October is the one month of the year where we like to take a collective walk on the Gothic side of life. Some of us prefer the view here and stay for the other (non important) eleven months as well, but others just like to dip their toes into the creepy lake after midnight, have a little fright and step back into the warmth of daylight!
Whether you are a denizen of Horror Land or a good citizen of rosier pastures, October is a time to celebrate all that is dark and creepy. The following titles are some of our newest additions to the Horror collection.
The Haunting of Alma Fielding A True Ghost Story Kate Summerscale
London, 1938. Alma Fielding, an ordinary young woman, begins to experience supernatural events in her suburban home.
Nandor Fodor – a Jewish-Hungarian refugee and chief ghost hunter for the International Institute for Psychical research – begins to investigate. In doing so he discovers a different and darker type of haunting: trauma, alienation, loss – and the foreshadowing of a nation’s worst fears. As the spectre of Fascism lengthens over Europe, and as Fodor’s obsession with the case deepens, Alma becomes ever more disturbed.
The Reckless Afterlife of Harriet Stoker – Lauren James
What if death is only the beginning?
When Harriet Stoker dies after falling from a balcony in a long-abandoned building, she discovers a world of ghosts with magical powers – shape-shifting, hypnosis, even the ability to possess the living. Felix, Kasper, Rima and Leah welcome her into their world, eager to make friends with the new arrival. Yet Harriet is more interested in unleashing her own power, even if it means destroying everyone around her. But when all of eternity is at stake, the afterlife can be a dangerous place to make an enemy.
You Let Me In – Camilla Bruce
Everyone knew bestselling novelist Cassandra Tipp had twice got away with murder.
Even her family were convinced of her guilt. So when she disappears, leaving only a long letter behind, they can but suspect that her conscience finally killed her.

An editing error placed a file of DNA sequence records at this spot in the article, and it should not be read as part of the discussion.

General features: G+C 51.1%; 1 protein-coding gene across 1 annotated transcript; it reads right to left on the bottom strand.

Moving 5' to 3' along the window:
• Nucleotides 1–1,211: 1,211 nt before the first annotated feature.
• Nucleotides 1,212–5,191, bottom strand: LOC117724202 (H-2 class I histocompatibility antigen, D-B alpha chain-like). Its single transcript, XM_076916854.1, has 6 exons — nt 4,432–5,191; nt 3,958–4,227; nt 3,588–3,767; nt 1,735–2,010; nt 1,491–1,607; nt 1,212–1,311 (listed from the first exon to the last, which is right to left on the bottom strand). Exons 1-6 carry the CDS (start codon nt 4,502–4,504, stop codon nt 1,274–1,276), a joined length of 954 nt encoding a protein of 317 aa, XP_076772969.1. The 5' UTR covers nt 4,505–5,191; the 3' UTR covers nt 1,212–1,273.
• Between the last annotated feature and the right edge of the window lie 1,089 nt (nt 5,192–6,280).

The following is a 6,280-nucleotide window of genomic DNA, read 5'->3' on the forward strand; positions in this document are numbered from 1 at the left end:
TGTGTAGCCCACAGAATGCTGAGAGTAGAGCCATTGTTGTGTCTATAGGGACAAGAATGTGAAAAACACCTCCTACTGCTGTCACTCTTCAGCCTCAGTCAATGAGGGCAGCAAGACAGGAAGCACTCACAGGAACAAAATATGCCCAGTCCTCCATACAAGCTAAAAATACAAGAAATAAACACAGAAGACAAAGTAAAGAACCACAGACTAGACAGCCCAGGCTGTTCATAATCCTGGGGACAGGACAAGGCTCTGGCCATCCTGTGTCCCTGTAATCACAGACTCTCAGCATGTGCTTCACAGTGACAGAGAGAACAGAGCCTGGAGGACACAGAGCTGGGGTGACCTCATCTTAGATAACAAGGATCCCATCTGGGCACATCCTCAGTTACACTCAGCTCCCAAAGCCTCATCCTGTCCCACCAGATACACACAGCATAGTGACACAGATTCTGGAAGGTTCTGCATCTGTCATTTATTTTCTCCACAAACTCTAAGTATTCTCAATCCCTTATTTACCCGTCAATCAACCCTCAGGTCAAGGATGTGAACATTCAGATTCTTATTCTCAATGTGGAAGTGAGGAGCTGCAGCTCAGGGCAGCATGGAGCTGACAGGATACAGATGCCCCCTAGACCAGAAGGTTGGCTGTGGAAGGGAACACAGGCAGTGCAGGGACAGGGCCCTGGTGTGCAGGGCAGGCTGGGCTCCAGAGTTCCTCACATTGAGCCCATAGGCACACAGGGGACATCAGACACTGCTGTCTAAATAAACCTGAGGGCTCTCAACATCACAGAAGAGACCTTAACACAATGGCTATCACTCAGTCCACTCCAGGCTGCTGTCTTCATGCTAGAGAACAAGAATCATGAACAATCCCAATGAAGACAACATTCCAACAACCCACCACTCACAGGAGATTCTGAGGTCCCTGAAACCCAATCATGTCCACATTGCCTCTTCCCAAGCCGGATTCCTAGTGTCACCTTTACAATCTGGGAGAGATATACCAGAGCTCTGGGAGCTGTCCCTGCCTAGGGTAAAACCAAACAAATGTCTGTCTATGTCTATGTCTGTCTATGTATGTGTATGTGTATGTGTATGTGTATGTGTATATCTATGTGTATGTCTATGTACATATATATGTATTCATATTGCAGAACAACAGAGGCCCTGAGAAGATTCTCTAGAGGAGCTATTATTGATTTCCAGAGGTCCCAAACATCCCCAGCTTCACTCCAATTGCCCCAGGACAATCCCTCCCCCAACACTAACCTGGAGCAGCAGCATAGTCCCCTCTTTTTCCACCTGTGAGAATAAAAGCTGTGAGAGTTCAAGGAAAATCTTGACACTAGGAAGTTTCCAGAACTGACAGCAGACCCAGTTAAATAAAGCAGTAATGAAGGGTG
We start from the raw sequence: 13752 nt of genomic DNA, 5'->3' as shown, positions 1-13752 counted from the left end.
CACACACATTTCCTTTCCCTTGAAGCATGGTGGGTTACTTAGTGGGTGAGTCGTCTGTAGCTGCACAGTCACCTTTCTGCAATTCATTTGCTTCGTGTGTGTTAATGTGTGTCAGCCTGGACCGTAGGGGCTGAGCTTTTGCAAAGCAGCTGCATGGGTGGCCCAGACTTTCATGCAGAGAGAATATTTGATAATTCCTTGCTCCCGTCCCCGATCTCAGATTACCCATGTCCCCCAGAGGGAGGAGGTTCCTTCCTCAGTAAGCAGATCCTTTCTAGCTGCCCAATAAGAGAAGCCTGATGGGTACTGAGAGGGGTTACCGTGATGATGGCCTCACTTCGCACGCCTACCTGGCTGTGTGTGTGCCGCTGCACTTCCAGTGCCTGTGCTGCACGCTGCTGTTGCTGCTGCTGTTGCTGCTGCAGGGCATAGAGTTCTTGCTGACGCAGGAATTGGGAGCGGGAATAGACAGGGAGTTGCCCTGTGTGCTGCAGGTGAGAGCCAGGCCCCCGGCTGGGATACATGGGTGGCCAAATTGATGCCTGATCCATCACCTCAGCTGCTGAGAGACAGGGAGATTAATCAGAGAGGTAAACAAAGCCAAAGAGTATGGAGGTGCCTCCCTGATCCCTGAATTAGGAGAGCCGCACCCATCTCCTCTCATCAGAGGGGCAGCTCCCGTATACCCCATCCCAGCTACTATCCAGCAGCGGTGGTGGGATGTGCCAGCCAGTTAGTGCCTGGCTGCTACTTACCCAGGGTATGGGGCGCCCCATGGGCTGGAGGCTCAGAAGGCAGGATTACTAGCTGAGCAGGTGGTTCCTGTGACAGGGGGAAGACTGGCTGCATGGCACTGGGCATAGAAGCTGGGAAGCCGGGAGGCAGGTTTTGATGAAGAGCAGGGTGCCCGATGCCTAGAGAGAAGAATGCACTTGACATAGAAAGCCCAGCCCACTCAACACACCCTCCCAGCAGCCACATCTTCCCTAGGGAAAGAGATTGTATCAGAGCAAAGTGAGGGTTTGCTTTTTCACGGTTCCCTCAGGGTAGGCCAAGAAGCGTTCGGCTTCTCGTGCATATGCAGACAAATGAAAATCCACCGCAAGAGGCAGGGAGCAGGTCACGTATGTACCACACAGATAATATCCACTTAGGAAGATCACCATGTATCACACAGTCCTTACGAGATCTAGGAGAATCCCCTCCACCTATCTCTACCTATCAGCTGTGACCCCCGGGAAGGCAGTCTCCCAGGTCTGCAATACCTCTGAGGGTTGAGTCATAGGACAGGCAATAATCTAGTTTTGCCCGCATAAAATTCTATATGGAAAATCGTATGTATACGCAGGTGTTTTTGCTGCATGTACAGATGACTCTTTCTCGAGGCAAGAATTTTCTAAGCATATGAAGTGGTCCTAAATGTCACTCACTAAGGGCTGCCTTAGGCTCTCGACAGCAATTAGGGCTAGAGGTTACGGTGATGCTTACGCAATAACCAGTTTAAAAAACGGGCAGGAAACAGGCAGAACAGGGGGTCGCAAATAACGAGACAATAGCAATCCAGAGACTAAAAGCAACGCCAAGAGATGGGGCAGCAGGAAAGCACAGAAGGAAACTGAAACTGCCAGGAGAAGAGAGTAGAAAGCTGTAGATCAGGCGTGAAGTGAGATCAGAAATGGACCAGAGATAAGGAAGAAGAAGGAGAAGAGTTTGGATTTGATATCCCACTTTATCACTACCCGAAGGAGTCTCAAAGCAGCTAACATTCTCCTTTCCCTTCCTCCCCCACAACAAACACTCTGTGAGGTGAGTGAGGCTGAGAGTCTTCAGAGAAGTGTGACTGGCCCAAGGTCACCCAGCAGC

But the letter is not what anyone expected. It tells two chilling, darkly disturbing stories. One is a story of children lost to the woods, of husbands made from twigs and leaves and feathers and bones . . .
The other is the story of a little girl trying to make sense of a damaged life lived in the shadows . . .
But which story is true?
Pine – Francine Toon
They are driving home from the search party when they see her. The trees are coarse and tall in the winter light, standing like men.
Lauren and her father Niall live alone in the Highlands, in a small village surrounded by pine forest. When a woman stumbles out onto the road one Halloween night, Niall drives her back to their house in his pickup. In the morning, she’s gone.
In a community where daughters rebel, men quietly rage, and drinking is a means of forgetting, mysteries like these are not out of the ordinary. The trapper found hanging with the dead animals for two weeks. Locked doors and stone circles. The disappearance of Lauren’s mother a decade ago.
Lauren looks for answers in her tarot cards, hoping she might one day be able to read her father’s turbulent mind. Neighbours know more than they let on, but when local teenager Ann-Marie goes missing it’s no longer clear who she can trust.
In the shadow of the Highland forest, Francine Toon captures the wildness of rural childhood and the intensity of small-town claustrophobia. In a place that can feel like the edge of the word, she unites the chill of the modern gothic with the pulse of a thriller. It is the perfect novel for our haunted times.
Have you been tempted by any of these titles or will you be sticking to the Classics this Halloween?
Seasons Greetings, Stephanie.